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  • By Author: Sonntag, Volker K. H. x
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correlation it is difficult to substantiate the presence of an arteritis. The authors are to be commended for their awareness of potential hazards of EACA therapy. The clinical effectiveness of EACA for subarachnoid hemorrhage secondary to ruptured aneurysm is certainly still controversial. However, it does not seem justifiable to implicate EACA in these cases on the basis of the circumstantial evidence presented in this article. Neurosurgical Forum: Letters to the Editor Response Volker K. H. Sonntag , M.D. Bennet M

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Volker K. H. Sonntag and Bennett M. Stein

arteriogram 7 days after the start of EACA therapy revealed the aneurysms, spasm, and alternate dilatation and narrowing of the cerebral arteries ( Fig. 3 upper right ). During the next 2 days the patient deteriorated further, and consequently a shunt was installed for hydrocephalus and the EACA stopped. The patient's status slowly improved so that 4 weeks after her first subarachnoid hemorrhage and 1½ weeks after the EACA had been stopped she was fully oriented without neurological deficit. Repeat arteriography demonstrated the aneurysms but no other vascular changes

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Mark N. Hadley, Curtis A. Dickman, Carol M. Browner and Volker K. H. Sonntag

T reatment of C-2 vertebral (axis) fractures has evolved over the last 10 years. 2, 4, 9, 11–13, 17, 23, 25, 29 New fracture types have been identified, and nonodontoid, nonhangman's C-2 fractures have been classified. 14, 15, 17, 28, 29 Treatment of the most common type of axis fractures, odontoid Type II fractures, remains controversial. Investigators have attempted to identify specific patient or fracture features that might guide appropriate therapy. 4, 9, 11–13, 17 The degree of dens dislocation has been cited as the single most important factor that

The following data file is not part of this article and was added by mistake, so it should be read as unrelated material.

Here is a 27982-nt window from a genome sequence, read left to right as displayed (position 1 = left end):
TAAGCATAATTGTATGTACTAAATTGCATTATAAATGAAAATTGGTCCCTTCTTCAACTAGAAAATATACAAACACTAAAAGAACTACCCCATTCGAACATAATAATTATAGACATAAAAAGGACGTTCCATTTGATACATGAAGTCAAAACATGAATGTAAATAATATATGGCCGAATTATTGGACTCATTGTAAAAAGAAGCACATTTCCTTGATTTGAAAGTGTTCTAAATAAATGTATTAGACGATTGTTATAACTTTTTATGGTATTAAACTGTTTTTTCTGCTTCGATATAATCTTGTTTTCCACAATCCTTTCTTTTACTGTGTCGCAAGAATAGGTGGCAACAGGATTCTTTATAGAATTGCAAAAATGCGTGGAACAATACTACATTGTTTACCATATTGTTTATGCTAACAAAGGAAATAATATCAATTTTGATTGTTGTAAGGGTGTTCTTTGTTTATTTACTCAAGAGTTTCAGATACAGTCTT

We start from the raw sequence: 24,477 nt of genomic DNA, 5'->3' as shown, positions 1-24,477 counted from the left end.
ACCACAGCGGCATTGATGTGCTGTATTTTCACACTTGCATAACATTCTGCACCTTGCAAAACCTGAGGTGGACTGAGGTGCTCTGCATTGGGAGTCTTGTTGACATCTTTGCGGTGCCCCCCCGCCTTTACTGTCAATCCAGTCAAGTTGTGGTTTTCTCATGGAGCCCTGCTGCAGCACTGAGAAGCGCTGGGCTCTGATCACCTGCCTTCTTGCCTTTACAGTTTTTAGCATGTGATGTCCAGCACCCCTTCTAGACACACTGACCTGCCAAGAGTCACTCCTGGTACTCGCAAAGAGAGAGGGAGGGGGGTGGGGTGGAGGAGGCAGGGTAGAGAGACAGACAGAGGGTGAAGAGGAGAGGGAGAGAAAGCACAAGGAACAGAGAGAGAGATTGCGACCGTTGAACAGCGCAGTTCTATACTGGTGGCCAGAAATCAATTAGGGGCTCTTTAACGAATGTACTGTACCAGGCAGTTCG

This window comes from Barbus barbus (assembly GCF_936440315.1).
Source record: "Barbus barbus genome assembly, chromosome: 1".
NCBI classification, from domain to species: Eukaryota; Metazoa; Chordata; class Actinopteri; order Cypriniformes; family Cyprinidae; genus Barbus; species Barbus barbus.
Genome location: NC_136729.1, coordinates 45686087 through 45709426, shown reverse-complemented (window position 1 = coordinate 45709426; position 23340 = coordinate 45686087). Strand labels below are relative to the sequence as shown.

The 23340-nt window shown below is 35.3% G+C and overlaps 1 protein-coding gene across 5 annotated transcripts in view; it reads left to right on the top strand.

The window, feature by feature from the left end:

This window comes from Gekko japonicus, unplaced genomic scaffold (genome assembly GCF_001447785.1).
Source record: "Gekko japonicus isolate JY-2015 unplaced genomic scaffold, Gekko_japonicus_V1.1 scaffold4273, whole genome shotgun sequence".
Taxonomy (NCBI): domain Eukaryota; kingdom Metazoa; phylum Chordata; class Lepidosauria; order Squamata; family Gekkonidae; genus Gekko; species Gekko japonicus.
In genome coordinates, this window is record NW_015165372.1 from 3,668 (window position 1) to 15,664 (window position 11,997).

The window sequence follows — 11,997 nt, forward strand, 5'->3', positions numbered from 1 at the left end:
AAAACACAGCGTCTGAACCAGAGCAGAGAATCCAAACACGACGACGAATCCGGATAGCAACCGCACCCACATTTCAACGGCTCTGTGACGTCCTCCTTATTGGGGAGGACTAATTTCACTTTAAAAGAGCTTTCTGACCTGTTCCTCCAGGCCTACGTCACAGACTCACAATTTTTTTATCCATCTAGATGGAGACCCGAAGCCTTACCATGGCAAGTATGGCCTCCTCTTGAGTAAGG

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Conrad T. E. Pappas, Peter C. Johnson and Volker K. H. Sonntag

-microglioma group of brain tumours: a consideration of their clinical features and therapy. Brain 95 : 199 – 212 , 1972 Schaumburg HH, Plank CR, Adams RD: The reticulum cell sarcoma-microglioma group of brain tumours: a consideration of their clinical features and therapy. Brain 95: 199–212, 1972 18. Silberman S , Fresco R , Steinecker PH : Signet ring cell lymphoma. A report of a case and review of the literature. Am J Clin Pathol 81 : 358 – 363 , 1984 Silberman S, Fresco R, Steinecker PH: Signet ring cell

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Stephen M. Papadopoulos, Curtis A. Dickman and Volker K. H. Sonntag

without myelopathic deficits is still controversial. Patients with severe rheumatoid arthritis often have complex multisystem medical problems associated with the disease process, in addition to complicating side effects related to drug therapies. The operative mortality rate associated with cervical spine stabilization procedures ranges from approximately 5% to 15% 3, 4, 11, 24, 25, 31 The failure rate for atlantoaxial (C1–2) fusion may reach as high as 50%. 12 Nonetheless, many authors believe that “prophylactic” C1–2 fusion should be performed in select patients

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Paul W. Detwiler, Frederick F. Marciano, Randall W. Porter and Volker K. H. Sonntag